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Dx Flu Treatment: Read more...


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Observation:
Treatment of the Flu

The Merck Manual Home Edition
states:
"Influenza (flu) is infection of the lungs and airways with one of the influenza viruses. It causes a fever, runny nose, sore throat, cough, headache, muscle aches (myalgias), and a general feeling of illness (malaise).
The virus is spread by inhaling droplets coughed or sneezed out by an infected person or by having direct contact with an infected person's nasal secretions.
People can often diagnose influenza themselves based on symptoms, but sometimes samples of blood or respiratory secretions must be analyzed to identify the virus.
An annual influenza vaccination is [Editor: recommended but not necessarily proven] the best way to prevent influenza...
Every year, throughout the world, widespread outbreaks of influenza occur during late fall or early winter. Influenza occurs in epidemics, in which many people get sick all at once. Influenza epidemics may occur in two waves: first in schoolchildren and the people who live with them and, second, in people who are confined to home or live in long-term care facilities, mainly older people. In each epidemic, usually only one strain of influenza virus is responsible for the disease. The name of a strain often reflects where it was first found: a location (for example, Hong Kong flu) or an animal (for example, swine flu).
There are two types of influenza virus, type A and type B, and many different strains within each type. About 95% of influenza cases are caused by influenza virus type A. The illnesses produced by the different types and strains are similar. ..Each year the influenza virus is a little different from the previous year's. It often changes enough that previously effective vaccines no longer work.
Influenza is distinctly different from the common cold. It is caused by a different virus and produces symptoms that are more severe. Also, influenza affects cells much deeper down in the respiratory tract.

Symptoms and Diagnosis
Symptoms start 1 to 4 days after infection and can begin suddenly. Chills or a chilly sensation is often the first indication. Fever is common during the first few days, sometimes reaching 102 to 103° F (about 39° C). Many people feel so ill, weak, and tired that they remain in bed for days. They have aches and pains throughout the body, particularly in the back and legs. Headache is often severe, with aching around and behind the eyes. Bright light may make the headache worse.
At first, respiratory symptoms may be relatively mild. They may include a scratchy sore throat, a burning sensation in the chest, a dry cough, and a runny nose. Later, the cough can become severe and bring up phlegm (sputum). The skin may be warm and flushed, especially on the face. The mouth and throat may redden, the eyes may water, and the whites of the eyes may become bloodshot. People, especially children, may have nausea and vomiting. A few people lose their sense of smell for a few days or weeks. Rarely, the loss is permanent.
Most symptoms subside after 2 or 3 days. However, fever sometimes lasts up to 5 days. Cough, weakness, sweating, and fatigue may persist for several days or occasionally weeks. Mild airway irritation, which can result in a decrease in how long or hard a person can exercise, or slight wheezing may take 6 to 8 weeks to completely resolve.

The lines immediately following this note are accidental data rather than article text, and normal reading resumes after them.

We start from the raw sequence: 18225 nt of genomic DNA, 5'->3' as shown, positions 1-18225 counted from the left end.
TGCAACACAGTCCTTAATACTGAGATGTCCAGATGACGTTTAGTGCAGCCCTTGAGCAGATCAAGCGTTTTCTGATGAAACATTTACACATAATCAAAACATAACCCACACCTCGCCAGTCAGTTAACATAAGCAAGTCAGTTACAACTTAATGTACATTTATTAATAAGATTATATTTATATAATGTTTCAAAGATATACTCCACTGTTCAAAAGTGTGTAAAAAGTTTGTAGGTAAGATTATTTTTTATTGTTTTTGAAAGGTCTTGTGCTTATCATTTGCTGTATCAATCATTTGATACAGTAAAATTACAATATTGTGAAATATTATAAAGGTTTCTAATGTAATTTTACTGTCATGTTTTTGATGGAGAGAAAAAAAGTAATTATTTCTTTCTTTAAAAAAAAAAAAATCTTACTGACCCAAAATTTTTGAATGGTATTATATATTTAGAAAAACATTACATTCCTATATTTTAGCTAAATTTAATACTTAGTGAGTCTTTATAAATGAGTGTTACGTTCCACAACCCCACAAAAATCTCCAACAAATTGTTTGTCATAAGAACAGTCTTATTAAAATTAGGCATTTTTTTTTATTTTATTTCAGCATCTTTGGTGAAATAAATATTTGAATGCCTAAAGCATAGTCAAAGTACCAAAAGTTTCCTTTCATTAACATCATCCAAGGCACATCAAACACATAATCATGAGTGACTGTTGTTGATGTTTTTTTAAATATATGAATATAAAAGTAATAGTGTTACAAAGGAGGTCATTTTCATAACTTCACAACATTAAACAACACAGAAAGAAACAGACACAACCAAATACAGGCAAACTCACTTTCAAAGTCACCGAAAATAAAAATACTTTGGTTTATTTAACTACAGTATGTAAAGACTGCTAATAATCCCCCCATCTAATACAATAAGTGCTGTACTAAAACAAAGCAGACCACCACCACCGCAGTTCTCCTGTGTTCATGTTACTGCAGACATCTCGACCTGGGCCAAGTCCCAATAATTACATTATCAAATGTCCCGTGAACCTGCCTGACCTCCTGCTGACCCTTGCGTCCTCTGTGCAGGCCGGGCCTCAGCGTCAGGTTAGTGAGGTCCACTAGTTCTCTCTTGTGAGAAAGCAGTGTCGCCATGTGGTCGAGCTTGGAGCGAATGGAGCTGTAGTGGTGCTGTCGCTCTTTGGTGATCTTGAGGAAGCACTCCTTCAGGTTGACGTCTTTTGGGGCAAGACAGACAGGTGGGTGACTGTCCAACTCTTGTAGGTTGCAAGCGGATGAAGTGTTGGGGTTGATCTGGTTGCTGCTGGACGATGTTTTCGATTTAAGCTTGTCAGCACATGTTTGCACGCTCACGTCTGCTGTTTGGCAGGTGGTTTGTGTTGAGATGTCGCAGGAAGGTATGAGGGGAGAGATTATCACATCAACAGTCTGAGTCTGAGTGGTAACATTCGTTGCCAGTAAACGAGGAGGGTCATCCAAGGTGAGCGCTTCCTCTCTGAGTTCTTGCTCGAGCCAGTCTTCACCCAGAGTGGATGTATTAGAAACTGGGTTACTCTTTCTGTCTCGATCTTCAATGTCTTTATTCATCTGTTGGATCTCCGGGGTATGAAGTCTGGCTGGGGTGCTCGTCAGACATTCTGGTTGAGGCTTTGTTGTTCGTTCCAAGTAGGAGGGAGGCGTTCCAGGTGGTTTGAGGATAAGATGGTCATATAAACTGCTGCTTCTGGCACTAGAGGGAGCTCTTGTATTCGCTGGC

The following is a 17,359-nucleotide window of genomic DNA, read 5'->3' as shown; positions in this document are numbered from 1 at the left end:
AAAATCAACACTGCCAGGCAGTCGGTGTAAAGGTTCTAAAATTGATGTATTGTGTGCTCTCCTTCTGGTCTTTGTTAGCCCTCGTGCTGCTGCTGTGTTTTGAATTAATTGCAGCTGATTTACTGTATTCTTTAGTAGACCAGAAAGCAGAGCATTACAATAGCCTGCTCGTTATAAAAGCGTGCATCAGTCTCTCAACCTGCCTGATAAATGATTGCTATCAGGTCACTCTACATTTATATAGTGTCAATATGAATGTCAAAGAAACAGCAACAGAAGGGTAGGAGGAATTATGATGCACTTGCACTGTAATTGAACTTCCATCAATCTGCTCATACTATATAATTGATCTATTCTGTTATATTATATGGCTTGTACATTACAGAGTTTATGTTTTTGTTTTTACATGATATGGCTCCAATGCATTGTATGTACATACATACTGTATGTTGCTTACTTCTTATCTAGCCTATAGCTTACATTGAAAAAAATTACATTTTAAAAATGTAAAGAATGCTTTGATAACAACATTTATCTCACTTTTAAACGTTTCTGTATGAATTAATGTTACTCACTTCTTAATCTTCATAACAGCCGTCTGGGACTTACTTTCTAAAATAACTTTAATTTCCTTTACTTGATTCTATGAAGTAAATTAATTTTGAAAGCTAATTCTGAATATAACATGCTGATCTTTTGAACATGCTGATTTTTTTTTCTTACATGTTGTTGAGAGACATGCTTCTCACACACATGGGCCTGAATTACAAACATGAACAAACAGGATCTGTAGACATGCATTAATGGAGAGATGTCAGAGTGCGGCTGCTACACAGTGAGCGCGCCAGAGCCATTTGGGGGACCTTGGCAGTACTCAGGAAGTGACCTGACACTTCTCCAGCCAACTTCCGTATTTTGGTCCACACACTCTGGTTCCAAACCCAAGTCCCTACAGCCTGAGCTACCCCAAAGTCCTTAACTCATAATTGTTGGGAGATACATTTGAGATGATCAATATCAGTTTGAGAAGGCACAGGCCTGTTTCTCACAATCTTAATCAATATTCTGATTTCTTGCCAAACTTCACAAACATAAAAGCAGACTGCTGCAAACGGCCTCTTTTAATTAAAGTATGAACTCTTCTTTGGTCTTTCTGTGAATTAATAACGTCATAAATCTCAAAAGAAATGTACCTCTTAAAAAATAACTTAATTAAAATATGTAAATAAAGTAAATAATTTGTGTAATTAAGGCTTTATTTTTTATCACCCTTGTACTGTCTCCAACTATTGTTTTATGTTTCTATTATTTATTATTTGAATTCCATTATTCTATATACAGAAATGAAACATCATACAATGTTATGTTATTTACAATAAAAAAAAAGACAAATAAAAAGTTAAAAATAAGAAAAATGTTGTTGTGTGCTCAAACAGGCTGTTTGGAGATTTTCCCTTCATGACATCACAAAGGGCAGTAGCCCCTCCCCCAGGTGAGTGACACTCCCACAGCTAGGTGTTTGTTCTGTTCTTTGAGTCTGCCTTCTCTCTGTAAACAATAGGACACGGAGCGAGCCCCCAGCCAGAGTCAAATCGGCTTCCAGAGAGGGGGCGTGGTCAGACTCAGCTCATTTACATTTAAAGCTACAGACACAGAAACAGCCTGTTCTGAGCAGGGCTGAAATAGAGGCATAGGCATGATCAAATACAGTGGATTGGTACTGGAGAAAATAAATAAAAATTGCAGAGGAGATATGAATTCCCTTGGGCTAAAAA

The most common complication of influenza is pneumonia, which can be viral, bacterial, or both. In viral pneumonia, the influenza virus itself spreads into the lungs. In bacterial pneumonia, unrelated bacteria (such as pneumococci or staphylococci) attack the person's weakened defenses. With either, people may have a worsened cough, difficulty breathing, persistent or recurring fever, and sometimes blood or pus in the sputum. Pneumonia is more common among older people and among people with a heart or lung disorder. In long-term care facilities, as many as 7% of older people who develop influenza have to be hospitalized, and 1 to 4% die. Younger people with a chronic disorder are also at risk of developing severe complications.
The severity of symptoms and the presence of a high fever and body aches help distinguish influenza from a cold, especially when the illness occurs during an influenza outbreak... Some tests can be done in the doctor's office.

Prevention
Annual vaccination is the best way to avoid getting influenza. Influenza vaccines contain inactivated (killed) influenza virus or pieces of the virus and are given by injection. A newer vaccine, inhaled as a nasal spray, contains weakened live viruses. This vaccine is used only in healthy people aged 5 to 49 years. Influenza vaccines usually protect against three different strains of influenza virus. Different vaccines may be given every year to keep up with changes in the virus. Doctors try to predict the strain of virus that will attack each year based on the strain of virus that predominated during the previous influenza season and the strain causing disease in other parts of the world.

Medications Used in Treatment:
1. Neuraminidase inhibitors: Tamiflu®, Relenza®/zanamivir
2. Influenza A Inhibitors: amantadine, Flumadine®/rimantadine
3. Vaccinations: FluMist®-intranasal, Fluvirin® Flulaval® Fluzone® Fluzone®High-Dose Afluria® Fluarix®/influenza virus vaccine, Flulaval® Fluarix®quadrivalent, influenza virus vaccine Flucelvax®, Flublok®

Suggested Links:
*N.H.S. Choices
*Medscape


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